A little under a month ago, some friends and I announced an offer to launch a free service - free to set up, free to use, free to leave, free of advertising. The service is a way of getting up and running with a modern, social web site - that's the technology - and a community of willing helpers collaborating to get better results for everyone.

It was for a specific niche - UK churches. It was to address a specific, known problem - that (according to a recent study) the vast majority of UK churches don't have a current, active website at all. And of those that do, a small proportion are interactive as well as active - that is, most church websites are brochures to read rather than communities meeting and welcoming others.

We had direct experience (independently of one another) of some of the underlying issues. Many churches struggle making decisions involving expenditure more complicated than buying another box of tea bags. People with relevant skills often feel put upon, expected to do for free what they are normally hired to do, and faced with unrealistic expectations ("you do websites, don't you?" = "I don't care if you're a back end developer, a front-end developer, a designer or an account manager, just make my problem go away, now!"). And the "norm of niceness" that infects so many churches means that everyone knows what they don't want, few will be willing to turn their vague thoughts into definite ideas, and a dominant voice will effectively dictate the outcome.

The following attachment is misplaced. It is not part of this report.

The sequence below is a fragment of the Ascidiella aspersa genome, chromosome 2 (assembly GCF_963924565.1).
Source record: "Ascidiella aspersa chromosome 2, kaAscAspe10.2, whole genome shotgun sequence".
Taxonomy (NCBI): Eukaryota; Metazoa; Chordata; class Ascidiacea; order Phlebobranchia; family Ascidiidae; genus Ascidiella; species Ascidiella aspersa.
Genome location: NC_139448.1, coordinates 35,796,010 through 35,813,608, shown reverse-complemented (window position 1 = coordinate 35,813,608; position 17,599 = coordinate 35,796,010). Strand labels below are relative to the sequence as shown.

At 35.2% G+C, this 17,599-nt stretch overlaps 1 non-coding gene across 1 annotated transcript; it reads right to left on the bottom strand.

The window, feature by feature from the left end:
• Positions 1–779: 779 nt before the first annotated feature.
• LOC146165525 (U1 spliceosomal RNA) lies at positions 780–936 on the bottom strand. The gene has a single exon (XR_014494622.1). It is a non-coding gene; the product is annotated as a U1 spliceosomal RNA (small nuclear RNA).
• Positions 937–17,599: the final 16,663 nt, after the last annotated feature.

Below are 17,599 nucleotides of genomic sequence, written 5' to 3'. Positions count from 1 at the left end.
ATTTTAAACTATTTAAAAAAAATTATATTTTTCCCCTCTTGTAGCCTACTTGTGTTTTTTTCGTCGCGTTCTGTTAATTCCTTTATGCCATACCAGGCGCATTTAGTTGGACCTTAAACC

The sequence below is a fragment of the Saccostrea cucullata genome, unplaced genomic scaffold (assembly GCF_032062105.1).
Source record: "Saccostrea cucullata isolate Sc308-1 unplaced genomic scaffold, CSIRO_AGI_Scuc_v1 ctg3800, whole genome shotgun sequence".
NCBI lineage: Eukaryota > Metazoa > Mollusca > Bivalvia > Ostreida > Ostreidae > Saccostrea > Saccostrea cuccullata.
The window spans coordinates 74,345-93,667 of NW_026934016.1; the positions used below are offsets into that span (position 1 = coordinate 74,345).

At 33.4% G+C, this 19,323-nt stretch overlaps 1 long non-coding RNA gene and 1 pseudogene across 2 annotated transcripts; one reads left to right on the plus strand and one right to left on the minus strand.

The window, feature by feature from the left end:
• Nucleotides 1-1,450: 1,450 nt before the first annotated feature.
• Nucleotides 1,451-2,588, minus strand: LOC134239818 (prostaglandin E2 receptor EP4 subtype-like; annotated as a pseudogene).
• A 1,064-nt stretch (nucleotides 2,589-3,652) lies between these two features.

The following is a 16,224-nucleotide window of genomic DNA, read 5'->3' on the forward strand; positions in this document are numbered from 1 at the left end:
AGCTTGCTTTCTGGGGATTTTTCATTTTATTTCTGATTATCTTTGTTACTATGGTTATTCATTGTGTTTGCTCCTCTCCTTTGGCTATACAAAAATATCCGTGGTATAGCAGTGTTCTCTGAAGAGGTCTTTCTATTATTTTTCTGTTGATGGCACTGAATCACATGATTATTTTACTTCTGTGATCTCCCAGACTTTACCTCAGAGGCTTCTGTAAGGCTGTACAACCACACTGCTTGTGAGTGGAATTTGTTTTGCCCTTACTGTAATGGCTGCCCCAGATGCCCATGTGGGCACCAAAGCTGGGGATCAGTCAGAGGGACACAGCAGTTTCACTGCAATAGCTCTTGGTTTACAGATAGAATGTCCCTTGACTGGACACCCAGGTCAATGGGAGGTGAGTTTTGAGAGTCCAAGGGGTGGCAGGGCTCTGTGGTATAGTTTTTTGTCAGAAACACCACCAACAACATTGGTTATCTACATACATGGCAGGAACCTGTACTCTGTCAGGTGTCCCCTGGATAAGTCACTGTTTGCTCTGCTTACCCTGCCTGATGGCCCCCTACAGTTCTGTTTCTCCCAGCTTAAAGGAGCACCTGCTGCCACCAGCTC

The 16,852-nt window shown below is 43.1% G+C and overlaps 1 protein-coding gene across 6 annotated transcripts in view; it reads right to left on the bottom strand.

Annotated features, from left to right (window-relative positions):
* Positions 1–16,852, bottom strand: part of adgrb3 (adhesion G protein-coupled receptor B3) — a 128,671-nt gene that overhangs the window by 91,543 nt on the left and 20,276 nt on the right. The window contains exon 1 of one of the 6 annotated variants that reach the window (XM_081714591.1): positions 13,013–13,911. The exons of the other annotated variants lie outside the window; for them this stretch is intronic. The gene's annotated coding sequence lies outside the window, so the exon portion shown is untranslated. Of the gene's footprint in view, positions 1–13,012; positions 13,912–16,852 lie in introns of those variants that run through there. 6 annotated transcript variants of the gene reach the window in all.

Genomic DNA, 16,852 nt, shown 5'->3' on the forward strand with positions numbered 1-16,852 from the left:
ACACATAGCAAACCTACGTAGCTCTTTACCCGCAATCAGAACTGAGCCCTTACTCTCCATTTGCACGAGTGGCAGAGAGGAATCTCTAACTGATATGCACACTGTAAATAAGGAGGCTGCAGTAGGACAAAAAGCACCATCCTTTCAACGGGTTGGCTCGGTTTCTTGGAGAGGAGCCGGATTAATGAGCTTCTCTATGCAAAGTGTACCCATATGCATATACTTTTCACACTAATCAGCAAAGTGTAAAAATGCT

We didn't think we wanted to tackle those issues - there are plenty of companies selling outdated, proprietary CMS-driven websites to churches, driven by their ability to navigate the particular buying and implementation processes. Good luck to them! Most are well-intentioned, at least, and a few are quite good.

Instead, we saw an opportunity. We're people who know how the technology works and how costs build up, and so we were able to define a technical solution that would cost a few hundred pounds up-front to create, a few tens of pounds a month to run, plus time and goodwill. We decided to build on WordPress, because (a) it works, (b) it has a vast resource base, (c) the software is free to take, use and adapt. We identified multiple ways to create the service, and looked at take-on (making it easy to get people from nothing to something nice-looking and actually usable) and push-off (making it easy to get people off our platform and onto their own or someone else's). And we did technical validation - yes, it works in practice as well as in theory.